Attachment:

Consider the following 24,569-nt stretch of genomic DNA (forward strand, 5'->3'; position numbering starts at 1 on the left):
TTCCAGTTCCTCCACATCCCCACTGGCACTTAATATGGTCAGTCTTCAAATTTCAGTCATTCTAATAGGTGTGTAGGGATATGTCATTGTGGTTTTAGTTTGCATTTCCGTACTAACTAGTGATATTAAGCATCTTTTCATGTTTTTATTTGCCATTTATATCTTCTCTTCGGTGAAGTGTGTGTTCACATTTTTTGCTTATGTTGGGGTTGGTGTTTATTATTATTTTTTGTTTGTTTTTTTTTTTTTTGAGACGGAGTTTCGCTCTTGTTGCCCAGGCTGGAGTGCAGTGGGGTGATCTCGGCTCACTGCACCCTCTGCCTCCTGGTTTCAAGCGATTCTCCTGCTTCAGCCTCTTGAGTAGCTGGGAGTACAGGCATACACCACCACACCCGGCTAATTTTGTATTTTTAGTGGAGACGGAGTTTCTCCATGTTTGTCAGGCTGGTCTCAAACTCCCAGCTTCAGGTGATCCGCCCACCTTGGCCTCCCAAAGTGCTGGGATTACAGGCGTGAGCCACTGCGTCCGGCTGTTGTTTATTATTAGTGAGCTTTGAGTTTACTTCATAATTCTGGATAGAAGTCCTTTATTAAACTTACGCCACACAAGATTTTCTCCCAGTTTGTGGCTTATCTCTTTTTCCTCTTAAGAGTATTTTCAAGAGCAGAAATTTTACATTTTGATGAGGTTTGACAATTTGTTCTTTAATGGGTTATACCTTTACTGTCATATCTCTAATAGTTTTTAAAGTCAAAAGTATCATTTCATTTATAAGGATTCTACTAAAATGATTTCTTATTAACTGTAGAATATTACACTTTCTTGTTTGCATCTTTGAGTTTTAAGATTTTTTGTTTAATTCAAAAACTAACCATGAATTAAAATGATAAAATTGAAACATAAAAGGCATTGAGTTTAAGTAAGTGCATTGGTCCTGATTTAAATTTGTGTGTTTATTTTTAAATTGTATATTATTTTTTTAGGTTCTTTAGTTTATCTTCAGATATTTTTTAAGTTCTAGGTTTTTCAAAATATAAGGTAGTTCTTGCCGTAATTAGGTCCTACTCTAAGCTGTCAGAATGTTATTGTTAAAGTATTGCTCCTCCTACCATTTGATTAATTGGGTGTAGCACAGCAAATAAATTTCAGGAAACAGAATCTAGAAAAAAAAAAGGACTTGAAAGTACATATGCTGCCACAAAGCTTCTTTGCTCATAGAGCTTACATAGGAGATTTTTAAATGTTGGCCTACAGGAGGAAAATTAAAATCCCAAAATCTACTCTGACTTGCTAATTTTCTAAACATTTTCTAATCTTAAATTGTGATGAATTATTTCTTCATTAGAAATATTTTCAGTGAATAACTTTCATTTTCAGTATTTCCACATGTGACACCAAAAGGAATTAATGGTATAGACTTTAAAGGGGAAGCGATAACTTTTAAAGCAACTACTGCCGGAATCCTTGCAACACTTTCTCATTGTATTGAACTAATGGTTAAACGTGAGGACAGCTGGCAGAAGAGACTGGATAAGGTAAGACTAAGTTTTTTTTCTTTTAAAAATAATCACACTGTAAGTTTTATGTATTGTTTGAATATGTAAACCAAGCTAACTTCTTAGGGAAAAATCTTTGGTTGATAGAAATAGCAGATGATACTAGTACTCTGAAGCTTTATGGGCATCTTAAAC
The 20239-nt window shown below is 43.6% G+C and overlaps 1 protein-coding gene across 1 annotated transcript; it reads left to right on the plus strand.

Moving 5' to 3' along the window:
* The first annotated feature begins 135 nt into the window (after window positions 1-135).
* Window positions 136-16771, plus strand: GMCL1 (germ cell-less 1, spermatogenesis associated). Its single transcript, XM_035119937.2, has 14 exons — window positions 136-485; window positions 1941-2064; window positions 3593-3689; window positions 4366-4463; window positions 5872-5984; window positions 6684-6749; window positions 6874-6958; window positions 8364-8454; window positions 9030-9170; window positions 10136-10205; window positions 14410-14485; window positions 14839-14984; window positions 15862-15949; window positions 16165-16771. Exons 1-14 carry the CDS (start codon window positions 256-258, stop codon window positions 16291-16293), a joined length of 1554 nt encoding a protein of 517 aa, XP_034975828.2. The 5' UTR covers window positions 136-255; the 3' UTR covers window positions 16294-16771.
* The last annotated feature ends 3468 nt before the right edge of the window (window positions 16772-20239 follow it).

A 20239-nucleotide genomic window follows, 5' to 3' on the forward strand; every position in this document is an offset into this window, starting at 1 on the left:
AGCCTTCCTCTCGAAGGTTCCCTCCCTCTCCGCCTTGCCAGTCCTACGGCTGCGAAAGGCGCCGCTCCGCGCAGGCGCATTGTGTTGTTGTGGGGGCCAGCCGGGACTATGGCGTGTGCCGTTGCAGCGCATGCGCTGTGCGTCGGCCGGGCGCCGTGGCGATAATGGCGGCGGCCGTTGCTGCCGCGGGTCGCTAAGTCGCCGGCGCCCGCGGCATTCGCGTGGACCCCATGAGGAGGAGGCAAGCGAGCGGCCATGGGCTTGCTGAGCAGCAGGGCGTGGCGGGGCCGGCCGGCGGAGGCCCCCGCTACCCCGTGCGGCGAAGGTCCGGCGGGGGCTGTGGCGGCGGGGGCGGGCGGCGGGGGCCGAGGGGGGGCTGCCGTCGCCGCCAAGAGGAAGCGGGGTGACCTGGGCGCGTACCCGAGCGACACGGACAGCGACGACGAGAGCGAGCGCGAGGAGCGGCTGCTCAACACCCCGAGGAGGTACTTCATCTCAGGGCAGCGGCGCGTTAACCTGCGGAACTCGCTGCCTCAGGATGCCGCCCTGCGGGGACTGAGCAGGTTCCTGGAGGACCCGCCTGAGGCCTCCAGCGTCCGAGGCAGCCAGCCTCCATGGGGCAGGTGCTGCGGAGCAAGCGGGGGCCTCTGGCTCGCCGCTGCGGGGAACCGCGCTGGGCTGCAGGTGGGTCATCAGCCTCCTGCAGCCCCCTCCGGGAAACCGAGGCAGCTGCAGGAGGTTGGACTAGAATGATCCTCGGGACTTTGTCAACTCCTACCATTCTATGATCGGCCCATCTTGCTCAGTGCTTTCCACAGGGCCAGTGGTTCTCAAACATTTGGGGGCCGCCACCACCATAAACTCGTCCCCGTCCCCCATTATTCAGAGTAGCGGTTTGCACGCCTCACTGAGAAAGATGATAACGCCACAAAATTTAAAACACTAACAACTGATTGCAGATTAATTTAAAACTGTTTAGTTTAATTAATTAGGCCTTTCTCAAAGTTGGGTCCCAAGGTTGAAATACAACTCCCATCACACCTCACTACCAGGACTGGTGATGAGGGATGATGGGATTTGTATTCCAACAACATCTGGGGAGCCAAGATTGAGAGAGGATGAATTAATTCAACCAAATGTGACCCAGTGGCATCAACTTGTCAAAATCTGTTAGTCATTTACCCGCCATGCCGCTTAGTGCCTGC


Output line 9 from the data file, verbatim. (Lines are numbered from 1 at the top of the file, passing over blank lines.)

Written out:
AGCCTTCCTCTCGAAGGTTCCCTCCCTCTCCGCCTTGCCAGTCCTACGGCTGCGAAAGGCGCCGCTCCGCGCAGGCGCATTGTGTTGTTGTGGGGGCCAGCCGGGACTATGGCGTGTGCCGTTGCAGCGCATGCGCTGTGCGTCGGCCGGGCGCCGTGGCGATAATGGCGGCGGCCGTTGCTGCCGCGGGTCGCTAAGTCGCCGGCGCCCGCGGCATTCGCGTGGACCCCATGAGGAGGAGGCAAGCGAGCGGCCATGGGCTTGCTGAGCAGCAGGGCGTGGCGGGGCCGGCCGGCGGAGGCCCCCGCTACCCCGTGCGGCGAAGGTCCGGCGGGGGCTGTGGCGGCGGGGGCGGGCGGCGGGGGCCGAGGGGGGGCTGCCGTCGCCGCCAAGAGGAAGCGGGGTGACCTGGGCGCGTACCCGAGCGACACGGACAGCGACGACGAGAGCGAGCGCGAGGAGCGGCTGCTCAACACCCCGAGGAGGTACTTCATCTCAGGGCAGCGGCGCGTTAACCTGCGGAACTCGCTGCCTCAGGATGCCGCCCTGCGGGGACTGAGCAGGTTCCTGGAGGACCCGCCTGAGGCCTCCAGCGTCCGAGGCAGCCAGCCTCCATGGGGCAGGTGCTGCGGAGCAAGCGGGGGCCTCTGGCTCGCCGCTGCGGGGAACCGCGCTGGGCTGCAGGTGGGTCATCAGCCTCCTGCAGCCCCCTCCGGGAAACCGAGGCAGCTGCAGGAGGTTGGACTAGAATGATCCTCGGGACTTTGTCAACTCCTACCATTCTATGATCGGCCCATCTTGCTCAGTGCTTTCCACAGGGCCAGTGGTTCTCAAACATTTGGGGGCCGCCACCACCATAAACTCGTCCCCGTCCCCCATTATTCAGAGTAGCGGTTTGCACGCCTCACTGAGAAAGATGATAACGCCACAAAATTTAAAACACTAACAACTGATTGCAGATTAATTTAAAACTGTTTAGTTTAATTAATTAGGCCTTTCTCAAAGTTGGGTCCCAAGGTTGAAATACAACTCCCATCACACCTCACTACCAGGACTGGTGATGAGGGATGATGGGATTTGTATTCCAACAACATCTGGGGAGCCAAGATTGAGAGAGGATGAATTAATTCAACCAAATGTGACCCAGTGGCATCAACTTGTCAAAATCTGTTAGTCATTTACCCGCCATGCCGCTTAGTGCCTGC